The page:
Martin’s publishers initially expected A Game of Thrones to be a best-seller,but the first installment did not even reach any lower positions in bestseller list. This left Martin unsurprised, as it is “a fool’s game to think anything is going to be successful or to count on it”. However, the book slowly won the passionate advocacy of independent booksellers and the book’s popularity grew by word of mouth. The series’ popularity skyrocketed in subsequent volumes, with the second and third volume making the The New York Times Best Seller lists in 1999 and 2000, respectively.

It took 8 years after its initial publication for ASOIAF to make it into the NYT best seller list. Martin was no newbie either, he had been a well established author for solid two decades, and a Hollywood screenwriter to boot, when the first book of the series was published in 1991.

Long story short: You need to establish an audience, i.e. your reader base, way before you release the book. You need to establish your marketing network well ahead of time. Even then, if the audience and the reviewers don’t like it, it won’t sell. Even if it’s a splendid piece of work, unless you do rigorous marketing, it may take years before the word gets out and you start to see good sales numbers.

I hope this post serves as a wake up call to the new and aspiring authors out there.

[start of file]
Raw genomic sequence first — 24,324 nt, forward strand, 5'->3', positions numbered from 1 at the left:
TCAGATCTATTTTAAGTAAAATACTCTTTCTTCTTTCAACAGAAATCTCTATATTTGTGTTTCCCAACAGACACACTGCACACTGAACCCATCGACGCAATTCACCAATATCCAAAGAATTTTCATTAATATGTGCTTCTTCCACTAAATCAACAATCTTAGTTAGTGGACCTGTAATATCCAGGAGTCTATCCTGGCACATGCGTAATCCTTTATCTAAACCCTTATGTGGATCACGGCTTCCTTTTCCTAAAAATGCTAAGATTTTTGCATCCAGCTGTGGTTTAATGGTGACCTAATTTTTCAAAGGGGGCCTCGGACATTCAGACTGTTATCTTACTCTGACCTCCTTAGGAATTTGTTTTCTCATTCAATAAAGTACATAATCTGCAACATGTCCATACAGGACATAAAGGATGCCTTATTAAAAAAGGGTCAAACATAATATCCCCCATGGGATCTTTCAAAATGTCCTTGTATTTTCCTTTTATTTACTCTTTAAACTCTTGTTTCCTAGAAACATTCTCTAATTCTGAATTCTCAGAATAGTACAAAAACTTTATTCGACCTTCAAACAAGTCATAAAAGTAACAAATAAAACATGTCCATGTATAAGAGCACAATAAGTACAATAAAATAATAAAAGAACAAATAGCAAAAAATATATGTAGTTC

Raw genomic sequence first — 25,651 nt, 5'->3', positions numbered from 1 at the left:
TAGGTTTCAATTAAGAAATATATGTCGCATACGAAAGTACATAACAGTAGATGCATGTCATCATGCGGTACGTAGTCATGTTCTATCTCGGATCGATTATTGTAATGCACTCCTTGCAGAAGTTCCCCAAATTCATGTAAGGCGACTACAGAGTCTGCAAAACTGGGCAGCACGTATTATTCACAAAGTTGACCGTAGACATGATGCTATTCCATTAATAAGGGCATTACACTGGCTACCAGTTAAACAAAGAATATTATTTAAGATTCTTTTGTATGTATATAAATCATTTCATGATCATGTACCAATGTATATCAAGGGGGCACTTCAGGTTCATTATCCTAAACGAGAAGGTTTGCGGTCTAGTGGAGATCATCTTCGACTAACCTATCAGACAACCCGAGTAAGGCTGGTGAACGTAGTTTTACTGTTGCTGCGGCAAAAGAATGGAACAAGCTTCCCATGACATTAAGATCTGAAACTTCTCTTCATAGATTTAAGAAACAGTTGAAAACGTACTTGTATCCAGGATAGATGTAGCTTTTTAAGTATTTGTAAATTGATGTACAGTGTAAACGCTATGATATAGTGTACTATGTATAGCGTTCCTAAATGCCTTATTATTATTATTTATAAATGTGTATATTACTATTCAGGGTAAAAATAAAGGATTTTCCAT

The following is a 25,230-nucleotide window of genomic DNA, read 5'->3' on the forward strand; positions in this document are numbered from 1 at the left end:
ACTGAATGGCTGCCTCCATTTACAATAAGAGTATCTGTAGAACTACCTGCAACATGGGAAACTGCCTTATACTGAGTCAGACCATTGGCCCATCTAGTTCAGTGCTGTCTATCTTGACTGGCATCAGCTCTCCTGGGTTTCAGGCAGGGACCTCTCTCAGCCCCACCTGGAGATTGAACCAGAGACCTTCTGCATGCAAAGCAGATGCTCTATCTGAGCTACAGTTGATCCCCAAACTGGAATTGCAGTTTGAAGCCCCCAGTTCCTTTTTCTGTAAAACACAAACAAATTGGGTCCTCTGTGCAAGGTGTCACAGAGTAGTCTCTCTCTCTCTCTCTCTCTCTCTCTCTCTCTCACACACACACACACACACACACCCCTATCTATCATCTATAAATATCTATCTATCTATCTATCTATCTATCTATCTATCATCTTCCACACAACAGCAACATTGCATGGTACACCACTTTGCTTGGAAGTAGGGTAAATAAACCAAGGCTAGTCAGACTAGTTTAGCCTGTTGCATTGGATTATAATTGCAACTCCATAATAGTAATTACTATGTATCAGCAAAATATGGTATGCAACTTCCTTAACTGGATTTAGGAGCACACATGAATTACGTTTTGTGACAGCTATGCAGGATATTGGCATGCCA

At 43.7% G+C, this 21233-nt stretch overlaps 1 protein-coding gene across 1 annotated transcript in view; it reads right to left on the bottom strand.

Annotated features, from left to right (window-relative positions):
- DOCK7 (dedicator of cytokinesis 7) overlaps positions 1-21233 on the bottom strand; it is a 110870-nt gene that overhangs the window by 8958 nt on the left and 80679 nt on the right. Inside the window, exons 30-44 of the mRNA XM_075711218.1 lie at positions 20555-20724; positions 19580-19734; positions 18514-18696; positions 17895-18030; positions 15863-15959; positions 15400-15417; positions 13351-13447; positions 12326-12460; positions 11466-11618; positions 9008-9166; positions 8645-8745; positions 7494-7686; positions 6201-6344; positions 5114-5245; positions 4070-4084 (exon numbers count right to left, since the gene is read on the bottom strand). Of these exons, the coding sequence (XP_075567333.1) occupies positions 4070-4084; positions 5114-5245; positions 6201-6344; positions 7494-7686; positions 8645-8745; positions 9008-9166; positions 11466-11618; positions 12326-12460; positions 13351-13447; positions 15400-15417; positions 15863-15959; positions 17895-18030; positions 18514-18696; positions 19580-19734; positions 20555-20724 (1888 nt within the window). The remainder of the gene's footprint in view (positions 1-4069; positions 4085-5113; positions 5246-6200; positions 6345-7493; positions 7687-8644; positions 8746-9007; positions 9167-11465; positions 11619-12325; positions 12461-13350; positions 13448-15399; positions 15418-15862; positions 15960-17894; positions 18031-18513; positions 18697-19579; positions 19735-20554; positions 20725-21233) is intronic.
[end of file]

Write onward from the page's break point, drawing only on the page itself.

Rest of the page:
86 thoughts on “The Ugly Truth About Book Sales

  1. Great post! I’m glad I helped (indirectly) to provide the spark of inspiration. I’m glad you read the piece by Kameron Hurley. From my stats, not many did. Unlike others I didn’t see it as depressing (although it wasn’t particularly happy reading at first). What it showed, as you mentioned, is that EVERYBODY has to work hard to get anywhere in publishing, indie or traditional.

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    • Well, truth is always bitter, but once we get a level head, we can make a solid plan and have more realistic expectations. Always good to have some reality checks to learn from.

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  2. Reblogged this on Suffolk Scribblings and commented:
    This is an excellent follow up to my last blog post, where Leona talks more about a blog post from Kameron Hurley I linked to in the comments section. It’s eye-opening stuff and shows that it isn’t just indie authors who have to work hard to achieve success.